WHAM will probably devote 20 airtime minutes this year to the campaign in the 29th district.  If, like last night's story, 1/3 of that is devoted to some random asshole's partisan opinion, and another third is a gotcha moment, that leaves something like 7 minutes to report on matters truly relevant to the election.  For this election, 7 minutes is nowhere near enough time to form an educated opinion.

(If anyone's actually read this far, you might be interested in two other media-related stories.  The first is a study showing that the Daily Show's reporting on the '04 election was as substantive as mainstream media, and actually focused less on the hype. The second is Michael Kinsley's recent piece on the role of opinion in journalism.)

The October Expected Event

As predicted, the VA announced yesterday that the Canandaigua VA Hospital will remain open. Randy rhapsodized:

The Canandaigua V.A. Medical Hospital is a special place. There's a soul here and a soul that needs to continue.

I wasn't aware that souls become more visible and in need of preservation one month before elections, but perhaps I'm not as erudite a theologian as Rep. Kuhl.

Kuhl's Ad

I heard Randy Kuhl's latest ad on the radio today. Using the term "Liberal Eric Massa", it charged that Massa wants to raise estate taxes, income taxes, and also create a sales tax on Internet purchases. The ad also charged that Massa's tax plan would result in an average tax burden increase of $2000 per person in the 29th.

Massa has published his tax position here. Like every other politician on earth, there are no plans there to raise taxes, only to redistribute the tax burden. In Massa's case, he wants to move it off of the middle class. I'm sure that Kuhl can back up the arithmetic in his ad, so he must have chosen some group on the fringe of middle class, declared that group average, and calculated the tax change as $2K. That's a standard operating procedure for ads like this.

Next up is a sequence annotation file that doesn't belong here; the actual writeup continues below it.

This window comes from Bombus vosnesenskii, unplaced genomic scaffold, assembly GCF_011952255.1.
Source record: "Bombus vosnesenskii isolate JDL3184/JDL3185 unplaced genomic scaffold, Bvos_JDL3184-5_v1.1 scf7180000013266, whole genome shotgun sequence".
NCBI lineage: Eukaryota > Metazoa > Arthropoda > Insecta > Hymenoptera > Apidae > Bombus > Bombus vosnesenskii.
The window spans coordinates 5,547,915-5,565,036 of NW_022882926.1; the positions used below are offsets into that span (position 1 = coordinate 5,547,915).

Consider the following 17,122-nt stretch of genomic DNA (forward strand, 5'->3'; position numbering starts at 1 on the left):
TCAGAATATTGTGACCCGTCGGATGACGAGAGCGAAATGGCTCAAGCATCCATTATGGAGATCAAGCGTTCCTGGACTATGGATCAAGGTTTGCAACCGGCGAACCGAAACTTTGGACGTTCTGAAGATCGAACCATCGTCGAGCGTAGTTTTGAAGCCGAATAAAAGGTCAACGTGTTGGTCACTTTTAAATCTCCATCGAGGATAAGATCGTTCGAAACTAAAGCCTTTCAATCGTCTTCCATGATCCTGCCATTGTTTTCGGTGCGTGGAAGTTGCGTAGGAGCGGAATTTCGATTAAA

I heard this ad on the Bob Lonsberry show, while driving to the debate in Canandaigua. On my return trip, I heard Bob say that when a politician promises a tax cut, the first thing we should ask is where the money's coming from to finance the cut. Good question, Bob.

At today's debate, Randy Kuhl said he wanted to balance the budget immediately. He also supports the war in Iraq. There aren't enough tax revenues to do both. So, on the logic of his ad, he, too, wants to raise taxes. Also, as the Massa campaign points out, Kuhl has a track record of 24 years in the New York legislature, many of those years in leadership positions. New York's tax burden is among the nation's highest. There's no evidence that Kuhl's ever worked to lower taxes.

I think there's a core group of voters who hate taxes so much that they will respond to this type of ad. But most voters have heard ads like this so often that they're skeptical. For those folks, ads like these are so much noise. Even Lonsberry, who's quite conservative, has a hard time buying generic political claims on taxes. These voters want to see some action to lower taxes before they buy into election-year tax scares.

Kuhl on Foley: Take 2